Disposable pads are made of wood fiber, polypropylene, and polyethylene (#5 and #4 plastic). Tampons are made of a cotton rayon blend with a polypropylene cover, unless you buy those which are all cotton or have a cardboard applicator. In a woman’s lifetime she can use over 15,000 sanitary pads or tampons, adding up to about 250 to 300lbs of waste. There are 85 million women of menstruating age in America, throwing away about 13.5 billion pads and 6.5 billion tampons per year (2001). Can you even picture 13.5 billion pads? These fill landfills and clog the sewer systems, and can take over 500 years to degrade. Over 170,000 tampon applicators were collected along US beaches in one year.

In addition, both tampons and pads can contain traces of dioxin, a carcinogen. This is left over from the bleaching process, and over time can accumulate in the system, causing, surprise, cancer. Have you ever noticed how the ingredients aren’t listed on a box of tampons? Tampons also put you at risk for Toxic Shock Syndrome, which occurs when bacteria build up in the vagina from the fluid absorbed by a high-absorbency tampon. The FDA uses research provided by tampon manufacturers to tell the public that tampons are completely safe- even though there are no federal standards of quality or absorbency that could determine which are less likely to cause toxic shock.

And one more thing, and this is a new section. How many people have seen those ads by Always pads about the sad girl who is sitting at home because she has her period, and then gets to go to school because Proctor & Gamble donated pads to her and other teen girls in Africa? There are several problems with these ads. First off, I highly doubt all these girls were just sitting around at home bleeding all over creation before P&G stepped in. They most likely had SOME method of soaking up blood- but I will accept that since the European invasion destroyed traditional knowledge in Africa, many women are denied access to the most basic necessities, including the clean water that would make reusable options more viable. However, if we’re poorly equipped to deal with thousands of pounds of trash from disposable pads and tampons, you can imagine Africa is even less so. Watch one of those ads again. And then think about what the ads selling tampons and pads are telling you. We are helping more girls hide their periods- and creating more waste- and that’s acceptable! Because consider this- if everyone were using the alternative options I’m about to outline for you, how would companies like Proctor & Gamble make money?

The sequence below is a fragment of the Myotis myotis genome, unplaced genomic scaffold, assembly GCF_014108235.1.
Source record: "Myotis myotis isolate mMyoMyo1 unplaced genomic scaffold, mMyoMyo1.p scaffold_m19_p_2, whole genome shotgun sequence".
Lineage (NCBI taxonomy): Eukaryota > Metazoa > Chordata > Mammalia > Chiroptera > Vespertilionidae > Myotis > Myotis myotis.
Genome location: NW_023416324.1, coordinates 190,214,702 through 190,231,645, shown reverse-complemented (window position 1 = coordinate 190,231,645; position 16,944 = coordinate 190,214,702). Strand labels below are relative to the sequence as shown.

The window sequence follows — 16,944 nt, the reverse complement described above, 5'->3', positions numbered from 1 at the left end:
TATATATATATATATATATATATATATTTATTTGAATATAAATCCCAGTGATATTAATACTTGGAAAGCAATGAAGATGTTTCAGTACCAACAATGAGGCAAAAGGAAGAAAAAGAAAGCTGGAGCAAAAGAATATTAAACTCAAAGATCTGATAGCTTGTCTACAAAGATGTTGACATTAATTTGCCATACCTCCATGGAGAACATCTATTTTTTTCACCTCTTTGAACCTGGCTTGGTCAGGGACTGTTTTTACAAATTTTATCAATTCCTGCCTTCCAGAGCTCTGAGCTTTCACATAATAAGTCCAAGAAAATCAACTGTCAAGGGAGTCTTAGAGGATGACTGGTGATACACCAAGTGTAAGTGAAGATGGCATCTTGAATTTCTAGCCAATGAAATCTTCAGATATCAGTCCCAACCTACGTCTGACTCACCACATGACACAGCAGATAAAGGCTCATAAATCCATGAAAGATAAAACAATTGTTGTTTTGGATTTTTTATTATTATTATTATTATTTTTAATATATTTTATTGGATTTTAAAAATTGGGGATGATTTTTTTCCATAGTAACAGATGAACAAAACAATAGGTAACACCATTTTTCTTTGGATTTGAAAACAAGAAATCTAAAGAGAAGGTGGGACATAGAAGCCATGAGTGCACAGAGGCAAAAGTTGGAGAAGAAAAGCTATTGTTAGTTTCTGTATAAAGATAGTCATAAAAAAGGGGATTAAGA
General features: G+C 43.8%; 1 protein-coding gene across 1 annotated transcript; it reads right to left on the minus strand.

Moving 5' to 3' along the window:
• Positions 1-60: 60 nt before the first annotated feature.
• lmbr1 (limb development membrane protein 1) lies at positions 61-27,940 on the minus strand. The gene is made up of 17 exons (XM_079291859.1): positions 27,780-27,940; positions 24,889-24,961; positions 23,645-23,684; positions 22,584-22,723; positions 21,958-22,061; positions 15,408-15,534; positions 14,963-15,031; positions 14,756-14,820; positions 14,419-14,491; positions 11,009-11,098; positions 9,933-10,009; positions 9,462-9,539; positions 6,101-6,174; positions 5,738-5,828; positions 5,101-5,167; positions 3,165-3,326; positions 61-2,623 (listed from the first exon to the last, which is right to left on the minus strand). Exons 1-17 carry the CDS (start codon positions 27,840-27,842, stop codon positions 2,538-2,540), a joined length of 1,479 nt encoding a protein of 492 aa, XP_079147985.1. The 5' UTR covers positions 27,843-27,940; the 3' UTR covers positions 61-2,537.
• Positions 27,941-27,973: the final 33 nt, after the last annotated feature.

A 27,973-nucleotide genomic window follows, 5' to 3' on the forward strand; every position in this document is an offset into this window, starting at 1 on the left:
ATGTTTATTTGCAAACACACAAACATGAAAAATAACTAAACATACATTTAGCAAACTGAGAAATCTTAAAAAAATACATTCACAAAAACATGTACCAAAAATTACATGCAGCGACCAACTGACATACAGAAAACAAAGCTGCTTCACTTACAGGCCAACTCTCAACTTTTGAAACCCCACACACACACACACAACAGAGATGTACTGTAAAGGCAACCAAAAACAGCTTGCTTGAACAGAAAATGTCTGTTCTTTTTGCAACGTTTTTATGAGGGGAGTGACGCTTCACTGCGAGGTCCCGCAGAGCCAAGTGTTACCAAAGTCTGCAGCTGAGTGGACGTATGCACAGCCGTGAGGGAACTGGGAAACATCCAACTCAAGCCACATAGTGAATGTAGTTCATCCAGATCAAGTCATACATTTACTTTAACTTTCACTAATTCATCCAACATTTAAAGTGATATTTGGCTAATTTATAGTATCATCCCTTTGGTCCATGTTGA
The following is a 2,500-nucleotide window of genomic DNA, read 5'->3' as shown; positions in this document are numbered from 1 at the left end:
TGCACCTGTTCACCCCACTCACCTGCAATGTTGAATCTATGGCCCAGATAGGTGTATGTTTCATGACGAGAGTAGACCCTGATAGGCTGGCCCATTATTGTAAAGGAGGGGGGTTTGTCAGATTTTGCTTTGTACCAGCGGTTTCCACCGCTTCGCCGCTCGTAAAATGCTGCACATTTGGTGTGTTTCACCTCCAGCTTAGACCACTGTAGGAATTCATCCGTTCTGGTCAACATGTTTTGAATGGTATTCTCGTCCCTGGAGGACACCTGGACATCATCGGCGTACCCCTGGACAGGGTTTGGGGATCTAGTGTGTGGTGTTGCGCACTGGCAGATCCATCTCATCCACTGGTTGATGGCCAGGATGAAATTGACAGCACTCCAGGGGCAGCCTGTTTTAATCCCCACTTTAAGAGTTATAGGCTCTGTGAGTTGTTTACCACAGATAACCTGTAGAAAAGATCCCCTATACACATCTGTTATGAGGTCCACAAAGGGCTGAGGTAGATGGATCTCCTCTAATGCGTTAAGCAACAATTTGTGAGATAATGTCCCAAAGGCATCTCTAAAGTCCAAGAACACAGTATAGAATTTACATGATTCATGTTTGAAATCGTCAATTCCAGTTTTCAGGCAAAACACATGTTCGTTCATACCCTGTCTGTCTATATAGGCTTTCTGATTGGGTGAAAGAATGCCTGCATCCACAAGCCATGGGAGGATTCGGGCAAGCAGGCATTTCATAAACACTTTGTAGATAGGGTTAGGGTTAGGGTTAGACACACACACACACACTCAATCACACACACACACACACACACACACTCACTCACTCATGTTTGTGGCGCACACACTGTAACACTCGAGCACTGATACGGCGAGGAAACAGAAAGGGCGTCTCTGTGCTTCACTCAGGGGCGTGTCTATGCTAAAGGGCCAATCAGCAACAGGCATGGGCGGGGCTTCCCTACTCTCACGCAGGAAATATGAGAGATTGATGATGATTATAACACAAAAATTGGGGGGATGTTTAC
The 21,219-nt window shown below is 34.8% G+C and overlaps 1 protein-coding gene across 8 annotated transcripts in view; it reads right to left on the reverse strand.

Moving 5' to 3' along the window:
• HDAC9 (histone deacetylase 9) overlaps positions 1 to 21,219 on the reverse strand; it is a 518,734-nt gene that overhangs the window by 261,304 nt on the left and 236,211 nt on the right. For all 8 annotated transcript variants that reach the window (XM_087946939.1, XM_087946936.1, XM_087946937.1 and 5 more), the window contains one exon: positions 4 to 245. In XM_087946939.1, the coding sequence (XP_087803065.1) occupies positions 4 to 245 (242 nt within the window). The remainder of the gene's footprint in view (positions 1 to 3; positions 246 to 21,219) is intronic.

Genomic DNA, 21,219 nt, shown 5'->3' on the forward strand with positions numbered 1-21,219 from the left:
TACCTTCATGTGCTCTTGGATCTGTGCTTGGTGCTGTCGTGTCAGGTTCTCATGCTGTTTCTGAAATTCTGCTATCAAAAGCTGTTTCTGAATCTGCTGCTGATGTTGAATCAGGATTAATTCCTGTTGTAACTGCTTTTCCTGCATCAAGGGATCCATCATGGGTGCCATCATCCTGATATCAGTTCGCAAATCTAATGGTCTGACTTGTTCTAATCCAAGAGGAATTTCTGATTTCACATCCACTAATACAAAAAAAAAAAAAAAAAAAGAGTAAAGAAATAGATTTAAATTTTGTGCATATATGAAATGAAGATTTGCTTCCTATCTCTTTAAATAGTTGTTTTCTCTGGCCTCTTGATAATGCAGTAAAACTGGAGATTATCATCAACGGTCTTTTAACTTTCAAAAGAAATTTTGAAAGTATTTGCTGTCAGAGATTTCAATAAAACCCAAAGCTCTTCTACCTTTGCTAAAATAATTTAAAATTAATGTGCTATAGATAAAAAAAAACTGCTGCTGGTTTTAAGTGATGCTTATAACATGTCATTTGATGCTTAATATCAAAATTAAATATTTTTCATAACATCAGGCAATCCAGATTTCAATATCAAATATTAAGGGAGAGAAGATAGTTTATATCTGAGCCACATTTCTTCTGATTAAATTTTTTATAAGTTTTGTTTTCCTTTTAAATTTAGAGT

Now for some solutions. You could start with all organic non-chlorine bleached tampons, though that does nothing to solve the waste problem. The cost is about the same or a little more than regular tampons. There are also reusable options. If you feel the need to use a reusable coffee cup in the morning, there is no reason not to use reusable pads or a tampon alternative. These include cups like the Keeper or Diva Cup and natural sponges. The Diva Cup is a small silicone cup that collects blood and is emptied when full. It usually can stay in up to 12 hours, and will last 10 years if properly cared for. The come in different sizes, to accommodate a variety of vaginas. The initial cost is $35, which over ten years amounts to about 29 cents per month. Natural sponges are animals that live on the ocean floor, which are dried out and cleaned and can be reused for about six cycles. They are, however, dead animals and have to be scraped off the ocean floor, which is not exactly an environmentally friendly option.